And with the coming shortage of workers AND immigrants (Mexico is about to enter a phase where it will experience labor shortages too, given huge strides made in fertility control in the last two generations), the sheer numbers you seem to illogically base your fallacies on despite the above facts won't even be there either.

Oh yeah...I have no clue because LOCAL activity happening in Roytown, USA a.k.a. 'Planet Roy' totally is at odds with reality the vast majority of the rest of the nation faces.

Matching our work to our workers
"Uh, I said that up to 90% of the excess jobs created in that industry are toast, not housing as an industry."

Oh-- now it's excess jobs. Before, you just said jobs.

"We used to have over 50% of Americans working in agriculture and related work in 1900 too. Now only about 3-5% do. Get a grip Roy."

Large scale ag mechanizes very nicely. House construction doesn't. There's unlikely to be a machine that spits out finished houses any time soon-- or ever. It's a labor intensive field. And that's a good thing.

Why? Because "the economy" isn't just about some numbers getting higher. It's about our ability to find gainful employment for the millions of families we already have-- and the ones to come. America's goal is to facilitate a decent life for a maximum of 'We the People'. It isn't to excel at creating so-called wealth owned by the very few.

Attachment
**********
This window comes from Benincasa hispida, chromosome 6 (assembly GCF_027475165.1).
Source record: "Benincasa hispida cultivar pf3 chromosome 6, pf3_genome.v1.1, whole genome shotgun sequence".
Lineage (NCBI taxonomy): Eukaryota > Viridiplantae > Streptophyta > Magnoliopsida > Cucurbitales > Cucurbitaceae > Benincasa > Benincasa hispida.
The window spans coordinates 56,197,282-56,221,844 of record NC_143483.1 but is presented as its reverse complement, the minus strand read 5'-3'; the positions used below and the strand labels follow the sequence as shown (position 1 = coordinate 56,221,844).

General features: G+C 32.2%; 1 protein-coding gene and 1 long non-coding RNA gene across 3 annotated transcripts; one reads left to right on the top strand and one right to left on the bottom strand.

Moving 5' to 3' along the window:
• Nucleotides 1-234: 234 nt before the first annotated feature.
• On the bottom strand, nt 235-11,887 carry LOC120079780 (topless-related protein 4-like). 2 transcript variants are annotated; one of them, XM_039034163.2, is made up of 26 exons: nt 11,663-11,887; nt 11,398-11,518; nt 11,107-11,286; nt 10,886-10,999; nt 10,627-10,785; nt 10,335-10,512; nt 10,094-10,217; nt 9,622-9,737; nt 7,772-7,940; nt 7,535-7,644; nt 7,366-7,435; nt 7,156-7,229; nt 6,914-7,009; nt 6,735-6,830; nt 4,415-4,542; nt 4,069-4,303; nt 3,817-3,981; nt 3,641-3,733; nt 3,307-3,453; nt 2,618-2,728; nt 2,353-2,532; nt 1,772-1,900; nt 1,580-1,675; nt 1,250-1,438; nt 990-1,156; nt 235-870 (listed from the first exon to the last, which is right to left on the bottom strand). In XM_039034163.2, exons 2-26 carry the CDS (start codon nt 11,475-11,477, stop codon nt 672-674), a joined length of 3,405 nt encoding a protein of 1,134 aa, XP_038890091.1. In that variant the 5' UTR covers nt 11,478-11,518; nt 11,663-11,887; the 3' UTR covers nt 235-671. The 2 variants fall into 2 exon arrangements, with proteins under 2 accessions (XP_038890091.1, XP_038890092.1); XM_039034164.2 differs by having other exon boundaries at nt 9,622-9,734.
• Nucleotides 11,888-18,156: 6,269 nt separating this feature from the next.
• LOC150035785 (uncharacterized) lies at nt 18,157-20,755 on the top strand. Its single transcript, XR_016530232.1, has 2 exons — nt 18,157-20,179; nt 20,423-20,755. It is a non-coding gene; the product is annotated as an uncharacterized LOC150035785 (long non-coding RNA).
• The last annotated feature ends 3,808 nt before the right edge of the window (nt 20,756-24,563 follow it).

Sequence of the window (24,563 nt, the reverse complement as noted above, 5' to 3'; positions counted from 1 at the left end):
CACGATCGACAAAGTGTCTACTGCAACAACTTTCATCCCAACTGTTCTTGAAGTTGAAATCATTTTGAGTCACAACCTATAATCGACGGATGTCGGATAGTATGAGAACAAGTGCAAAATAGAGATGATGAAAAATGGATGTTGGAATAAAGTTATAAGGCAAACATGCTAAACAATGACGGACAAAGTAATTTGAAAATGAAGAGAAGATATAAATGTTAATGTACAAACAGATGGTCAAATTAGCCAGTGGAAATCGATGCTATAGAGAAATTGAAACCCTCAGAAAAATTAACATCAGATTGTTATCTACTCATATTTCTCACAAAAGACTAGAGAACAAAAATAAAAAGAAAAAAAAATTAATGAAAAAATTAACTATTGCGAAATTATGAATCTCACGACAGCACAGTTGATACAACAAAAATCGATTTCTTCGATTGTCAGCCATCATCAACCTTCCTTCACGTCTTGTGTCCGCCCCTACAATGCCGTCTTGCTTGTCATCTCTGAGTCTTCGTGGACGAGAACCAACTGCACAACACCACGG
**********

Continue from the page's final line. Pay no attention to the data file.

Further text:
"Tell me: Does Planet Roy only orbit North Caroline too? If so, that would explain a lot."

NC is a good indicator. For instance here's a current statistic. Back in 2006 we had 249,500 people living in 34 counties in central and eastern NC (a third of the state) dependent on charitable food distribution, according to our Food Bank. And currently in that area we have 545,000 such people.

They used to be productive, self sufficient and paying their taxes to support the country. Now they're somewhere between useless and wards of the state. Lack of full employment is as it always has been, our number one problem to be solved.

Lack of investment capital's not even in the top twenty. We have so much of the stuff we've been running the world's biggest casino with it: Wall Street and the derivatives markets. Every few years, trillions of dollars turn out to have been worthlessly squandered on air ware, producing nothing but grief.